SAVIDGE:  Twenty-four hours a day.  You have every kind of federal branch that could possibly be here.  You also have the civilians that are here that are coming from a lot of the police departments from all across the nation.  It is an armed fortress, but it went a long way to giving people security, and that goes a long way to giving them peace of mind.
COSBY:  Absolutely.  They seem to have done a good job, too, at least so far.  It‘s a tough thing to get a handle on.
SAVIDGE:  It is.
COSBY:  Martin Savidge, thank you very much.  Good to see you, my friend.
SAVIDGE:  Thank you.
COSBY:  Appreciate it.
And of course, the person‘s job who it is to maintain control of this city, and it is a massive job, is the superintendent of New Orleans, also known as the chief of police to us, Eddie Compass, who joins us now live.  Chief, good to see you.
COSBY:  I‘m glad to see you smiling because you‘ve had a tough job.
COMPASS:  Yes, it has been tough.  But you know, I‘m just so proud of the men and women of this police department and those other agencies that came in and helped us.  I mean, it‘s incredible.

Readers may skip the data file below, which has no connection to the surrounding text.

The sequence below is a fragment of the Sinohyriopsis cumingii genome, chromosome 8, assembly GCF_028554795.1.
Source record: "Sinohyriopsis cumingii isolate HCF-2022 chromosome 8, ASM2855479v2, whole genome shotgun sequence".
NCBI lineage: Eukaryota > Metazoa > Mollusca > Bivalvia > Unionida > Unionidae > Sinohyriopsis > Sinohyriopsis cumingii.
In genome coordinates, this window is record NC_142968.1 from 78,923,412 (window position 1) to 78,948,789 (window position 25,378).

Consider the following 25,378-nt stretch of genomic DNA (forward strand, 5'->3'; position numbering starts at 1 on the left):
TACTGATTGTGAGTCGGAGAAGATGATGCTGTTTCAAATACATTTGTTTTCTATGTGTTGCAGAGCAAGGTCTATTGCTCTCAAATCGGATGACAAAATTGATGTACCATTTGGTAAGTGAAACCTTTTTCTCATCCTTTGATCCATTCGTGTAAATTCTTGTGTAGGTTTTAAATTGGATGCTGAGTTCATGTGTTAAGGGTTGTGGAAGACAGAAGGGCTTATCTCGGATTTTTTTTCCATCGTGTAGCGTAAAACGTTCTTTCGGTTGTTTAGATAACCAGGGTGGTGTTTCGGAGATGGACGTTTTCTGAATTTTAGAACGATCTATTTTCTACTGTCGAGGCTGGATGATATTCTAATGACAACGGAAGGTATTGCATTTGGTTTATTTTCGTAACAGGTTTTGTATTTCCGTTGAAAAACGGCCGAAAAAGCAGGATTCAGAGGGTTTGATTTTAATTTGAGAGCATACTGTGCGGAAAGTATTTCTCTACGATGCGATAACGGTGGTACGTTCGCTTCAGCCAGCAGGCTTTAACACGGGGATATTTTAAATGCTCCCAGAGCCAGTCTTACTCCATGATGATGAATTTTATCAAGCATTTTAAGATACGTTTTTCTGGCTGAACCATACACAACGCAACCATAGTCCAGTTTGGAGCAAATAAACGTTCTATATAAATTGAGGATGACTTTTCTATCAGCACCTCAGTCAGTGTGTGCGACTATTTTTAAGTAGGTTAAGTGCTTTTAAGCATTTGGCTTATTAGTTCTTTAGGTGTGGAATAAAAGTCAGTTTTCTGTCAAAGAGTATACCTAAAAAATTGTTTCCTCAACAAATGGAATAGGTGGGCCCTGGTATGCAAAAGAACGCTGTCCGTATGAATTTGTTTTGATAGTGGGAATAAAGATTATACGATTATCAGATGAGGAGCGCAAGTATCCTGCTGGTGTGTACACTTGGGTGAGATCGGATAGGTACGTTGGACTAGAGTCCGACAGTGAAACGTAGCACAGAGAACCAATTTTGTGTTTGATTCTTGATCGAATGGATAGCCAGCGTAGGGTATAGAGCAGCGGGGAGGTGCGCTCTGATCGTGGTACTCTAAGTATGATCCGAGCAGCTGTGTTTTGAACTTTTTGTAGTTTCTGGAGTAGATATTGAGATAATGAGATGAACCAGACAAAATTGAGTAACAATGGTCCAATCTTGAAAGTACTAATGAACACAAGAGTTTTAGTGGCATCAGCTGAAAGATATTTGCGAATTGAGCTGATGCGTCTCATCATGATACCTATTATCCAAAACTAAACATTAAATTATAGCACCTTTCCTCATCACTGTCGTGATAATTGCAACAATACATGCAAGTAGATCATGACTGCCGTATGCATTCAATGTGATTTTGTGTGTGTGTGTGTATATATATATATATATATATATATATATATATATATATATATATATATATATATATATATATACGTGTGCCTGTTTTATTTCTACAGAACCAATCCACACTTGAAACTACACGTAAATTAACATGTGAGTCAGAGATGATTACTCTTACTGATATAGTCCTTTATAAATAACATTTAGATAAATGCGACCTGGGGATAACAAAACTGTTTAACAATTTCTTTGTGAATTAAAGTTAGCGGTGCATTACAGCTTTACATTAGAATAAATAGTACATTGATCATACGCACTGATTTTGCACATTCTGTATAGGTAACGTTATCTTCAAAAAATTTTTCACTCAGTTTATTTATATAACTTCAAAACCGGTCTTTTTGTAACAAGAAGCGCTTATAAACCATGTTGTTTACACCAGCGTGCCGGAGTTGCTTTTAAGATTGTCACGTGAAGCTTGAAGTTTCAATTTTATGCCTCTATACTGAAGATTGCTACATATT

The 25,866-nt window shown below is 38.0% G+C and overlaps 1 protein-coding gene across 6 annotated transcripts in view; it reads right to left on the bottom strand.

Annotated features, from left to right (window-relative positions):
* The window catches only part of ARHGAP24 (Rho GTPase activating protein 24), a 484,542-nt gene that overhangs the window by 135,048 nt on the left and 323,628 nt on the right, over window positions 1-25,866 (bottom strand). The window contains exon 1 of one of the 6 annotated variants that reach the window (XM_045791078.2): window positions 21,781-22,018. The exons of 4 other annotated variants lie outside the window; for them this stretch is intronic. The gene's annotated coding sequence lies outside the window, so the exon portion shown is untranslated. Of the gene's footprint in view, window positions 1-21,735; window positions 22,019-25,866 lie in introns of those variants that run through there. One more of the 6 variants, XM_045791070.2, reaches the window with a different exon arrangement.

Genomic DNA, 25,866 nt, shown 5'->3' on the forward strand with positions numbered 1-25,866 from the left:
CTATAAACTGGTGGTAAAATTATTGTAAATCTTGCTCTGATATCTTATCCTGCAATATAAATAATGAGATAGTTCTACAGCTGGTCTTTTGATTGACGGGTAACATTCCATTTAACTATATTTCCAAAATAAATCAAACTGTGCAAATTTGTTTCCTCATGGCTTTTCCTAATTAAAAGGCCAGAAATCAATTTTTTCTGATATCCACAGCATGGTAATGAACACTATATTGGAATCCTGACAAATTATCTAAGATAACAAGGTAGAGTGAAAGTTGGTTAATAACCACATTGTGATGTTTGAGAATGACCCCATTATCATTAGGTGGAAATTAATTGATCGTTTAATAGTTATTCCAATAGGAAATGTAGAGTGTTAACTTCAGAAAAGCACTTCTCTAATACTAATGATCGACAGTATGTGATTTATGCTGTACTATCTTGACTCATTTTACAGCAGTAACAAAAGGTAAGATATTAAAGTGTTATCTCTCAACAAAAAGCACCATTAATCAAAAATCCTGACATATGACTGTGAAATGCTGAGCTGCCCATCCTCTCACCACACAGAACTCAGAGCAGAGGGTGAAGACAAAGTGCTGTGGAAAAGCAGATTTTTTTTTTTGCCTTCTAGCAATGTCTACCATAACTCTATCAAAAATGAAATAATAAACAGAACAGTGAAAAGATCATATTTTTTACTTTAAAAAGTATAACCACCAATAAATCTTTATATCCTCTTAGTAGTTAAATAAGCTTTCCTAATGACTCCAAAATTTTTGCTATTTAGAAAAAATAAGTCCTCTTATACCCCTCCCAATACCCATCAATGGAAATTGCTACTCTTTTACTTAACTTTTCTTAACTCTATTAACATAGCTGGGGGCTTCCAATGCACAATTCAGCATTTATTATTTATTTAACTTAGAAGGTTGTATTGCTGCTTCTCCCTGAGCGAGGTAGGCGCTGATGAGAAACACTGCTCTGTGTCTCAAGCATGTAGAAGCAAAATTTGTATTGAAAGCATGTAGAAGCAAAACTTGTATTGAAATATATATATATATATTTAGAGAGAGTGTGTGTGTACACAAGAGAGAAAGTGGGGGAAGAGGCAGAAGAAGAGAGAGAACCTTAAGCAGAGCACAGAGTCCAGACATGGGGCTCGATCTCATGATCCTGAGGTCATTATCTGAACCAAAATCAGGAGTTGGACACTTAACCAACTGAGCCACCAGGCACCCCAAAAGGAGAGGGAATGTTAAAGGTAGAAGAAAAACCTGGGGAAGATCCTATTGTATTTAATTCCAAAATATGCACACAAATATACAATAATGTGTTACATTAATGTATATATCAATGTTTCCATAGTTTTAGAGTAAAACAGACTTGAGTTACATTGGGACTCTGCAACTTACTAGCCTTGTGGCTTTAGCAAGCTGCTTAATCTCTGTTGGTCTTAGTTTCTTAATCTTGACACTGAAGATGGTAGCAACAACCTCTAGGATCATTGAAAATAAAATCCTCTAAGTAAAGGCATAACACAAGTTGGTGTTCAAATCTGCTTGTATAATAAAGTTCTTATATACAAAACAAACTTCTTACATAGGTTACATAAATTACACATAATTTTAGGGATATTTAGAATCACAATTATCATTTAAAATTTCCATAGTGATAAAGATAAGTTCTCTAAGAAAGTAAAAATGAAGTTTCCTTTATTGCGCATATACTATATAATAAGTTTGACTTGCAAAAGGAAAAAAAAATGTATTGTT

COSBY:  Talk about your police department.  Yesterday, you had some very, very disturbing news, particularly that, what, about 400 guys, 400 to 500 guys, you don‘t know where they are.
COMPASS:  Well, you know, some of those individuals, they may have been homes that couldn‘t get out.  You know, some of them even may have quit.  But you know, I‘ve really been focusing on the 1,200 that stayed here and held the city down.  I‘m so proud of those individuals.  It‘s incredible, the job that they did.
COSBY:  Do you—the ones that are missing, do you believe that they haven‘t reported to—that some of them may actually have lost their lives?  Do you think that they just—it‘s too scary, it‘s too much for them to handle?
COMPASS:  Well, some of them may have taken that route, you know, but I really don‘t know because we—that‘s an administrative thing.  And right now, we‘re still dealing with rescues.  We‘re dealing with patrols.  We‘re still saving human lives.  That‘s our paramount mission right now.  Those officers we‘re all concerned about, and we‘re going to find their whereabouts.  Commanders in the process of ascertaining where they are.  But you have to understand we have no computers.  We have no telephone.  We have no electricity.  So it‘s not something that‘s very easy, no central number where they can call in at.
COSBY:  If someone didn‘t show up to work and didn‘t call you, is there anything you can do?  is there any Repercussion?
COMPASS:  Well...
COSBY:  Or given the situation (INAUDIBLE)
COMPASS:  Well, you know, we‘re going to lay out all those things.  You know, that‘s—it‘s to soon to really see how we‘re going to deal with individuals who didn‘t show up.  But you know, one thing I can say, the individuals that did, they will go down in history as the greatest police department, the greatest police force in the whole—in the history of the world.